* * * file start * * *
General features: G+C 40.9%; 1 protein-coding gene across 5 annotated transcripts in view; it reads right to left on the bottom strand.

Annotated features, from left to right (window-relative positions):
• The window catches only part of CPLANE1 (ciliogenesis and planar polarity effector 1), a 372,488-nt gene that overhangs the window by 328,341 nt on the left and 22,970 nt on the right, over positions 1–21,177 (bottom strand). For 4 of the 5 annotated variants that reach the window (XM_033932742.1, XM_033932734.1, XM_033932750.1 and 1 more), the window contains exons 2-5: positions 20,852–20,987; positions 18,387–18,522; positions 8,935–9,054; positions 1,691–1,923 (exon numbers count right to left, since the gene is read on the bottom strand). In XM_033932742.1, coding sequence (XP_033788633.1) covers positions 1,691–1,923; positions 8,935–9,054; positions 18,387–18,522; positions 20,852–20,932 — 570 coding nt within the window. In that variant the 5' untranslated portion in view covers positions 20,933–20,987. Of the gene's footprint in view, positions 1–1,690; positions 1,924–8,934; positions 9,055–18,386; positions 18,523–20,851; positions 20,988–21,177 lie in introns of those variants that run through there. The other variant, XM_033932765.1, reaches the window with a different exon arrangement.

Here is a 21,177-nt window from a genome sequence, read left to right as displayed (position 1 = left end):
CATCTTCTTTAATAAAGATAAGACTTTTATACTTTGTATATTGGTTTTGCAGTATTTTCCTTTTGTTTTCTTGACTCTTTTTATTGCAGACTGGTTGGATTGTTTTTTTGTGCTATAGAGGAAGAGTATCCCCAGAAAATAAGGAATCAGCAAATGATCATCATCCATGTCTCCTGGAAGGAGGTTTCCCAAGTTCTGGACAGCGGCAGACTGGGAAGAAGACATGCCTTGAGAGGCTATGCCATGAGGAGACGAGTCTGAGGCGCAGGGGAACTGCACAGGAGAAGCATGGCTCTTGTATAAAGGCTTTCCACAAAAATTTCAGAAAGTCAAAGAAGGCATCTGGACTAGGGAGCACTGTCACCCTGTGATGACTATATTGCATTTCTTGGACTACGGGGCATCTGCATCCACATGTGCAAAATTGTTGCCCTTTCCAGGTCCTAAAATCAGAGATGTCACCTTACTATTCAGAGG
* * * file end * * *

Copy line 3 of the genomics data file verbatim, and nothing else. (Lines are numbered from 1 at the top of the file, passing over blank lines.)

• The window catches only part of CPLANE1 (ciliogenesis and planar polarity effector 1), a 372,488-nt gene that overhangs the window by 328,341 nt on the left and 22,970 nt on the right, over positions 1–21,177 (bottom strand). For 4 of the 5 annotated variants that reach the window (XM_033932742.1, XM_033932734.1, XM_033932750.1 and 1 more), the window contains exons 2-5: positions 20,852–20,987; positions 18,387–18,522; positions 8,935–9,054; positions 1,691–1,923 (exon numbers count right to left, since the gene is read on the bottom strand). In XM_033932742.1, coding sequence (XP_033788633.1) covers positions 1,691–1,923; positions 8,935–9,054; positions 18,387–18,522; positions 20,852–20,932 — 570 coding nt within the window. In that variant the 5' untranslated portion in view covers positions 20,933–20,987. Of the gene's footprint in view, positions 1–1,690; positions 1,924–8,934; positions 9,055–18,386; positions 18,523–20,851; positions 20,988–21,177 lie in introns of those variants that run through there. The other variant, XM_033932765.1, reaches the window with a different exon arrangement.